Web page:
Themultifaceted nature of deception has been proven to cover the illsthat exist in society. Ferrante unearths a different type of fraud,one which entails the use of words. Joan uses Dante’s metamorphosesto illustrate the fraudulent contracts that were developed to promotethe use of usury (Ferrante, 319). Usury, according to Ferrante, is atype of theft that involves the appropriation of other people’sproperties. Dante discusses how the cities of Pistoia and Florencesucceeded due to the use of usury. The perpetrators of fraud camefrom merchant-banking families this means that their theft could betermed as commercial in nature. Moreover, Ferrante asserts that Dantebelieves that property was a part of a person’s identity thus, theillegal transactions that the concerned individuals executed could beidentified with social status. These assertions can be applied to thereal world. Many wealthy people have acquired their propertiesthrough illegal means. Such illegal transactions can be traced, inmost cases, to the banking sector since financial systems can bealtered to hide the identities of the perpetrators of crime.Additionally, Dante`s idea of linking property with the self can beapplied to the physical world since the majority of the wealthypeople lose their fortunes after their schemes are discovered.
Thetheme of the good thief and the bad thief also emerges distinctly.Dante and Virgil are depicted as the good criminals while Vaani Fucciis seen as the evil thief. Ferrante paints a picture of a thief(Vaani) who steals out of spite, instead of need. The victim is apeasant who works hard to fend for himself (Ferrante, 319). The goodthieves (Dante and Vigil), conversely, are seen as individuals whohave a desire to become famous despite the obstacles that lay aheadof them. The actions of these persons are described as their primarycauses of downfall whenever they go up the moat. This portrayal is amanifestation of the manner in which the poor are stumped by thewealthy. Ferrante`s illustration of the thieves can be likened to thepolitical class. Some politicians have good intentions for theirelectorate while others intend to appropriate the little wealth thatthe ordinary citizens have. Vaani can be associated with thepoliticians that steal from their followers to support theirextravagant lifestyles. Virgil and Dante, conversely, can beperceived as the politicians that lie to their voters to gain anadvantage over their wealthy counterparts. The actions of the goodthieves, although well intended, lead to their downfall in the end.However, the persistence of these individuals motivates them to keepfighting.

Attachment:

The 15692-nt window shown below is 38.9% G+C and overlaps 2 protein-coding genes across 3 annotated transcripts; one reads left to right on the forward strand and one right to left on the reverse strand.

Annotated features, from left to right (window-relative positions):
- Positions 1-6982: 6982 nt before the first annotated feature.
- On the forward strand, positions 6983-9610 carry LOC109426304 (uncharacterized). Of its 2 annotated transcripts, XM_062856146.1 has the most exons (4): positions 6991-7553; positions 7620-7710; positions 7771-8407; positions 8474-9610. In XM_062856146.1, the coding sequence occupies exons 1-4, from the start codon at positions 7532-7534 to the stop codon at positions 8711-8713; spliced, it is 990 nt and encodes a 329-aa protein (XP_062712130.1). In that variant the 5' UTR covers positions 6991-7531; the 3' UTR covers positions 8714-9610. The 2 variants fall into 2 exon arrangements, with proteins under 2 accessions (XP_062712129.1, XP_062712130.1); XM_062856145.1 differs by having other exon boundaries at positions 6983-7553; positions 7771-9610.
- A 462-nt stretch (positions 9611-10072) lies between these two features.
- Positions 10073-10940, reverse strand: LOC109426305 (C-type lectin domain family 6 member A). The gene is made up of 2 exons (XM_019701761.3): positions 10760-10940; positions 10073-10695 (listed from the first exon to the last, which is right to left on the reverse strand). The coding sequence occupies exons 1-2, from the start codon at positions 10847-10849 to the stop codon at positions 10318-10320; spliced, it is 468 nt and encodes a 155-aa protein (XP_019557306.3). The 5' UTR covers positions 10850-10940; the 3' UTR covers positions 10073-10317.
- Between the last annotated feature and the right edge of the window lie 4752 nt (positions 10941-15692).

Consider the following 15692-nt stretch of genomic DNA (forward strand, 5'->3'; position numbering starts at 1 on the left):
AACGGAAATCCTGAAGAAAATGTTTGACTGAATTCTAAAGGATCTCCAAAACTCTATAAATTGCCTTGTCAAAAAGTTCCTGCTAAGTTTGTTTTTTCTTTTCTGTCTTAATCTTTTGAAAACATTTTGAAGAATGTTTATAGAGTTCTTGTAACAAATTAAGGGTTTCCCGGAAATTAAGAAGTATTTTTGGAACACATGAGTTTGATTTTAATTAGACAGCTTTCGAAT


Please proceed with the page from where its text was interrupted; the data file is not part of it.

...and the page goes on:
Joansupports the above premise by showing how Dante’s decision to moveaway from fraud leads him to fame. Dante isolates himself fromdifferent aspects of deception (Ferrante 320). He asserts that he isneither a fake prophet nor a barrator. Also, Ferrante writes thatDante cannot break away from the fact that he is a hypocrite. Thus,to extricate himself from this fraud, Dante decides to engage in thetheft of words and images. However, through Virgil’s counsel, Dantemoves through the various rocks that lie on his path these rocksrepresent the classical poets that were robust enough to carry theweight of Dante`s poems without giving way. In the end, Dante foundhimself out of hypocrisy and being viewed as the epitome of the newRoman civilization and principles (Ferrante 321). Such a revelationis, in a way, in tandem with the struggles of the future politicians.Such individuals lack an understanding of the manner in which theycan position themselves in the political arena, and the ideals thatshould guide their thinking. Dante, in the beginning, is branded athief. However, he elevates to fame after benefiting from theguidance of poets like Virgil.
Finally,Ferrante develops the notion of the evil of deception as beingbeautiful in appearance but an impediment to normal functioning.Ferrante offers an account of a thief suffering from the bite of asnake (Ferrante 324). The author contends that the neck and theshoulders of the thief formed a knot. Thus, the evil of the snakeimpeded the "proper functioning of the mind and the body"(Ferrante 324). Additionally, the "evil" was used fordecorative purposes on the body of Geryon. Ferrante further assertsthat the bite of the snake resulted in an immediate and completereduction of the thief’s body to ashes. The portrayal of evil asbeautiful can be related to the physical world. Sinful deeds areusually attractive or less tedious than sacred choices. However,unethical behaviors lead to the destruction of the lives of peopledue to their dangerous nature. Ferrante illustrates this viewpointthrough his depictions of the death of the thief that was bitten bythe snake.
Ina recap of the above discussion, the theme of the power of deceptionover violent robbery, difficulty in identifying the patterns ofdeception, and the beauty of deception emerge relatively distinctlyin the text. Theseideas relate to the daily existence of people in society. The thieveswho prefer stealing through trickery are usually viewed as being moremorally upright than those who attack their victims. Ferranteadvances various notions in his text through the writing of Dante, asdiscussed above.
Ferrante,Joan M. "Thieves And Metamorphoses." CANTOXXIV315 – 327. Print.